Collections by Sandee Gertz Umbach and Lori Lamothe demonstrate how poets shape their words and images to communicate what inspires them.
“Pickwick Papers” explains why Charles Dickens first became popular, but “David Copperfield” demonstrates why Dickens has endured.
Megan Willome’s reading of Rita Dove’s Thomas and Beulah is a reminder that sometimes the moments that change us most aren’t the ones that make the news.
“Disinheritance” by John Sibley Williams is a beautiful, moving collection of poems dealing with grief, both real and imagined.
Reading poetry can lead to the discovery of other poets and their poetry, such as what happened when other poets led to Norman Nicholson and Frank Stanford.
In times of great change – political, social, economic – we turn to poetry to make sense of what seems nonsensical, to comfort, to explain, says poet Jane Hirshfield.
“Wife, ” winner of the Forward Prize for best first collection, challenges our notions of what marriage mean, but ends up reaffirming the idea of commitment.
Forward Prize winner Vahni Capildeo and her “Measures of Expatriation” challenge our notions of what a poetry collection is and can be.
Don Paterson is an important voice in British poetry and letters. He writes of both the light and the dark in life and in ourselves.
Megan Willome ends her 4-part series about creating The Joy of Poetry with a simple admonition for writers: be open to what your book needs.
In “Hagar Poems, ” poet Mohja Kahf tells and retells the biblical story of Hagar, Abraham, and Sarah, weaving threads between ancient and contemporary times.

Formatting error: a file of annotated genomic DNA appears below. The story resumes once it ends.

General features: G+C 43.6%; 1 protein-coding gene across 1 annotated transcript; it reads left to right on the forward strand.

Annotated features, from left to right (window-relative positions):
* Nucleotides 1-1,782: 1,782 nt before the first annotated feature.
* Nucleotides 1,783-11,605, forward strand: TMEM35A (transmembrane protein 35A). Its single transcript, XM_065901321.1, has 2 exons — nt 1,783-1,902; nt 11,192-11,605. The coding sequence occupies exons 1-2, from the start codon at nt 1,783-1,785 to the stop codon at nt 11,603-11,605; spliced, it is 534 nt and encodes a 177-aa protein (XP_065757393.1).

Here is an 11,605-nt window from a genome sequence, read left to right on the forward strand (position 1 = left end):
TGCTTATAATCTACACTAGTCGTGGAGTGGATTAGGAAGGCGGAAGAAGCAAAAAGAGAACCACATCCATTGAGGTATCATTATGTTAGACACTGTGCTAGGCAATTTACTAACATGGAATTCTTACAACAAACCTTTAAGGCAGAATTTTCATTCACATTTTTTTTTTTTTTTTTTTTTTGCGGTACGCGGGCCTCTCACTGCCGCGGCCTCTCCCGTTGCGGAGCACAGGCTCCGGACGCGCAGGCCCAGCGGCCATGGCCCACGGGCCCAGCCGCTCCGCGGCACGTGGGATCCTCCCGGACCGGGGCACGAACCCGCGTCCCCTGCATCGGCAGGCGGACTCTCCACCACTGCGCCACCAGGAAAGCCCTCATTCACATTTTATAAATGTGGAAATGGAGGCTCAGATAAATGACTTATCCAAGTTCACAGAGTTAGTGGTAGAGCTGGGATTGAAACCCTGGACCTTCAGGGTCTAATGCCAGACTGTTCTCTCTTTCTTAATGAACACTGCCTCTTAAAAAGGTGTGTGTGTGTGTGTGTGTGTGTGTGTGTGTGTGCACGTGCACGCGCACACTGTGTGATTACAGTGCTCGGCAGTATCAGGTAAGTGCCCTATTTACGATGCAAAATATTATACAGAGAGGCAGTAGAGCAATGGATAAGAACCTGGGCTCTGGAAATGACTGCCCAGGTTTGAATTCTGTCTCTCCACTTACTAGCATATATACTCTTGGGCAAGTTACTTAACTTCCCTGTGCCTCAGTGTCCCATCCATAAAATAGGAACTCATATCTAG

As Megan Willome approaches the task of rewriting The Joy of Poetry, she finds a different rhythm to her work.
In Megan Willome’s second installment about writing The Joy of Poetry, she wrestles with the problem of not one, but two elephants in the room.
Gather your books, a comfy blanket and a cup of tea. Andy Hayes has 10 great ideas to inspire you to create your dream reading nook.
When people ask Megan Willome why she wrote The Joy of Poetry, they are usually shocked when she tells them: “I was asked to.”
In two new poetry collections, poet Jen Karetnick asks us to consider the reality behind what is often invisible, be it illness or climate change.
Songwriter Leonard Cohen is also a poet, and in “Songs and Poems, ” he mixes song lyrics with poetry, suggesting there’s little difference.
Put down the device and journey with us as we learn more about our attention span and the joy of getting lost in a book. Then get lost in your poetic thoughts and write them down.